Then there’s the practical work that comes with caring for a pet. This means making sure their individual needs are met. Developing a daily routine of walks and feeding times can help pet parents with mental health conditions feel a sense of purpose that affects other areas of their lives.

The Data: Pets and Mental Health

A 2016 HABRI study explored the role of pets in the social networks of people managing a long‑term mental health problem.

  • Pets were found to contribute to a stronger sense of identity in pet owners with mental health conditions, including reducing negative perceptions of a mental health condition or diagnosis.
  • Pets provide a sense of security and routine in the relationship, which reinforces stable cognition.
  • Pets provide a distraction and disruption from distressing symptoms, such as hearing voices, suicidal thoughts, rumination, and facilitating routine and exercise for those who care for them.

Better Physical Health

Every little bit counts when it comes to physical health benefits, and those daily walks really add up for dog owners. Since they are more likely to meet the criteria for regular moderate exercise, dog parents have lower instances of obesity.

Your heart is one of the biggest spots to see the full benefits of pet ownership. Just the presence of animals has significant impacts on blood pressure, with pet owners having a lower resting blood pressure than people without pet babies.

Cat parents aren’t left out of the healthy heart race. A feline friend in your home reduces your risk of death due to cardiovascular diseases, including stroke and heart attacks. According to the Human Animal Bond Research Institute (HABRI), people without cats have a 40% higher relative risk of heart attack than non‑cat owners.

The Data: Pets and Physical Health

  • Approximately 60% of dog walkers met the criteria for regular moderate and/or vigorous leisure‑time physical activity compared with about 45% for non‑dog owners and dog owners who did not walk their dog in a 2005 Michigan Behavioral Risk Factor Survey.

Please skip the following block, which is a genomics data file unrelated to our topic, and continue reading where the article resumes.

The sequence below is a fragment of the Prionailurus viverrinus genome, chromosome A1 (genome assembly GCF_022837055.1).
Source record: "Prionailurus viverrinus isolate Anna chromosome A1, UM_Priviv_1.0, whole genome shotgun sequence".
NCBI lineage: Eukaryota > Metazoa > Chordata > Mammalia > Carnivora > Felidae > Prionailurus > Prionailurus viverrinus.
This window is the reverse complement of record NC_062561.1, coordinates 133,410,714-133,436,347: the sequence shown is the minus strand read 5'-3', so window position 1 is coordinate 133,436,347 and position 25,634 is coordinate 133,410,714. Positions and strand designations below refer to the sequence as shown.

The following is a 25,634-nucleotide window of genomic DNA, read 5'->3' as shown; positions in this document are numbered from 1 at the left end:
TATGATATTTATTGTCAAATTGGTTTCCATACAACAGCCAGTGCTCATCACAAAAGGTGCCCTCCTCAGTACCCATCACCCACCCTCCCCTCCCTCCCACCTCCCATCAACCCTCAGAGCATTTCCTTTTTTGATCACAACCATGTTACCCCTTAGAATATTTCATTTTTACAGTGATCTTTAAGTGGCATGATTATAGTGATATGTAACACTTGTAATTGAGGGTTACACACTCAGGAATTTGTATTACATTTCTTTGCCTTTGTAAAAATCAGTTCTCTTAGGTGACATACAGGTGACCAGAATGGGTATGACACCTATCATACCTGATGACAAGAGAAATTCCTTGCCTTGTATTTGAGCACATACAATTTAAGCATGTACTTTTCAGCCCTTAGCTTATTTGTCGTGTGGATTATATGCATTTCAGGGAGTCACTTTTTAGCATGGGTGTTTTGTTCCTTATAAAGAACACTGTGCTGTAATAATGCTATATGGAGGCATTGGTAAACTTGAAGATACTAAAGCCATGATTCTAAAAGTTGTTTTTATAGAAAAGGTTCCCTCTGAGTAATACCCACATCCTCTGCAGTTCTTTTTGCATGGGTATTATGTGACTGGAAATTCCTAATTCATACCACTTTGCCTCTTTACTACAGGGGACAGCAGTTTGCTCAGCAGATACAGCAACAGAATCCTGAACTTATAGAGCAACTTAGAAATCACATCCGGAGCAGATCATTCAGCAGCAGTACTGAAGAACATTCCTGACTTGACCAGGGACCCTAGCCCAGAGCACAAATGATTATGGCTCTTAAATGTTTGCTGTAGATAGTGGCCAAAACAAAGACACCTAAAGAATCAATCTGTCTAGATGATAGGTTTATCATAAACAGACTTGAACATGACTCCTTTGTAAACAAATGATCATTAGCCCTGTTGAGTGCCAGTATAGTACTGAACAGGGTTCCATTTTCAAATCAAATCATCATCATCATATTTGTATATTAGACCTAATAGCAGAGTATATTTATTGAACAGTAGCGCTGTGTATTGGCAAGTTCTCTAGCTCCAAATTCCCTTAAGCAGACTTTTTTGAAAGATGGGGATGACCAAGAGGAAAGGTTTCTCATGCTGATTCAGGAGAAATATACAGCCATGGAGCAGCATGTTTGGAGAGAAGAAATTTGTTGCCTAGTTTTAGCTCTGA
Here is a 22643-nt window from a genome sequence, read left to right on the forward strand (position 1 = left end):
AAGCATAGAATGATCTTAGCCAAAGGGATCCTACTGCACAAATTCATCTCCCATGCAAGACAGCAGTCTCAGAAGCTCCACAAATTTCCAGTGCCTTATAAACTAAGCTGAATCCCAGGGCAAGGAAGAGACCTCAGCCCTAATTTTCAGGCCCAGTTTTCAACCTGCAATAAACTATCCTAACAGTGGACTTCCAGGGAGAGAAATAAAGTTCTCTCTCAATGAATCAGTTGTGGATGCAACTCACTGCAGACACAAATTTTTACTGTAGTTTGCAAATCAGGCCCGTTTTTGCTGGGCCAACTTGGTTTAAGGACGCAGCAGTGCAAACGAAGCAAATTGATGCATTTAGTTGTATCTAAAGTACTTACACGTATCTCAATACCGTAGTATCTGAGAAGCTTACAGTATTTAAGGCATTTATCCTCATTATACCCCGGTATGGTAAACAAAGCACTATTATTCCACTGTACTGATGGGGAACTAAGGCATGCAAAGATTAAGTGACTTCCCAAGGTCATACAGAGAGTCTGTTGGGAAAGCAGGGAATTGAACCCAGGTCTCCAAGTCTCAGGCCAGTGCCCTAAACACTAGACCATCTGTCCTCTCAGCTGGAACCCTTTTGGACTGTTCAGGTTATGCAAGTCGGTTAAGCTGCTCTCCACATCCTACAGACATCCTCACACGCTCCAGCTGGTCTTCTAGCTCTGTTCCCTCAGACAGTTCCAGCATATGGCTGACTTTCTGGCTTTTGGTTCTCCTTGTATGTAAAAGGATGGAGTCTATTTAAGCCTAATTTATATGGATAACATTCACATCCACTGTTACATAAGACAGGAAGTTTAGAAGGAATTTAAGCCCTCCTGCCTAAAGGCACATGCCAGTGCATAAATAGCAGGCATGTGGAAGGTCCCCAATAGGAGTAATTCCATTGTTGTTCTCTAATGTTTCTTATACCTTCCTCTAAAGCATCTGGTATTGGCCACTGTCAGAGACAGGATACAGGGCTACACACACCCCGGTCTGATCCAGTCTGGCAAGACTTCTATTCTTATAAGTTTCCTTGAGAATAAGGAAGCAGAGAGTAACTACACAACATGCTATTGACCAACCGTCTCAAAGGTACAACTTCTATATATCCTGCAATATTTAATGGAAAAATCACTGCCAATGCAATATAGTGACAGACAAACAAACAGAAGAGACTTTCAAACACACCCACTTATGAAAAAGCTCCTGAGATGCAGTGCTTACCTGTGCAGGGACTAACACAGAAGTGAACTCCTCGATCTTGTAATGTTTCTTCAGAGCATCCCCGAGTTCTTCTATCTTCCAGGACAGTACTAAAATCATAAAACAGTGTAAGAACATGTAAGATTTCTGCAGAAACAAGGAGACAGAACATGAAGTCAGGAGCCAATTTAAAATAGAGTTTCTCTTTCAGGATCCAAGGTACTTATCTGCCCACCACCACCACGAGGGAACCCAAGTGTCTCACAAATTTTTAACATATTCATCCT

• In a study of adults over the age of 50 with mildly elevated blood pressure, the presence of a pet dog or cat had a significant impact on blood pressure, with dog ownership being associated with lower diastolic and systolic blood pressure compared to people who did not own pets.
  • A study of over 2,400 cat owners concluded there was a significantly lower relative risk for death due to cardiovascular diseases, including stroke and heart attack, compared to non‑owners during a 20‑year follow‑up.

Healthier Aging Process

Research has shown that older adults get social and emotional support from their pets that combats loneliness and depression. Aside from promoting exercise and reducing stress, pets also assist in the treatment of long‑term diseases like Alzheimer’s and dementia.

Pet companionship is also key for hospital and cancer patients. When coupled with animal-assisted activities, pets help patients with pain management and in interactions with doctors and nurses. Those patients also responded better to treatments and reported improvements in their quality of life.

The Data: Pets and Aging

  • Results of a study of older adults who live alone suggest that pet ownership may act as a buffer against loneliness.
  • Results of a one-year study that examined the impact of animal‑assisted therapy (AAT) on patients with chronic pain demonstrated that, following AAT, patients reported reduced pain, discomfort, and stress. Additionally, stress among nursing staff was found to decrease significantly following AAT.
  • A study of older adults with mental illness living in long‑term care facilities concluded that AAT reduced depressive symptoms and improved cognitive function.

When we look at the data on mental health, physical health, and aging, it’s clear that pets contribute much to people’s lives in these areas, as well as being the loving companions we’ve always known they are.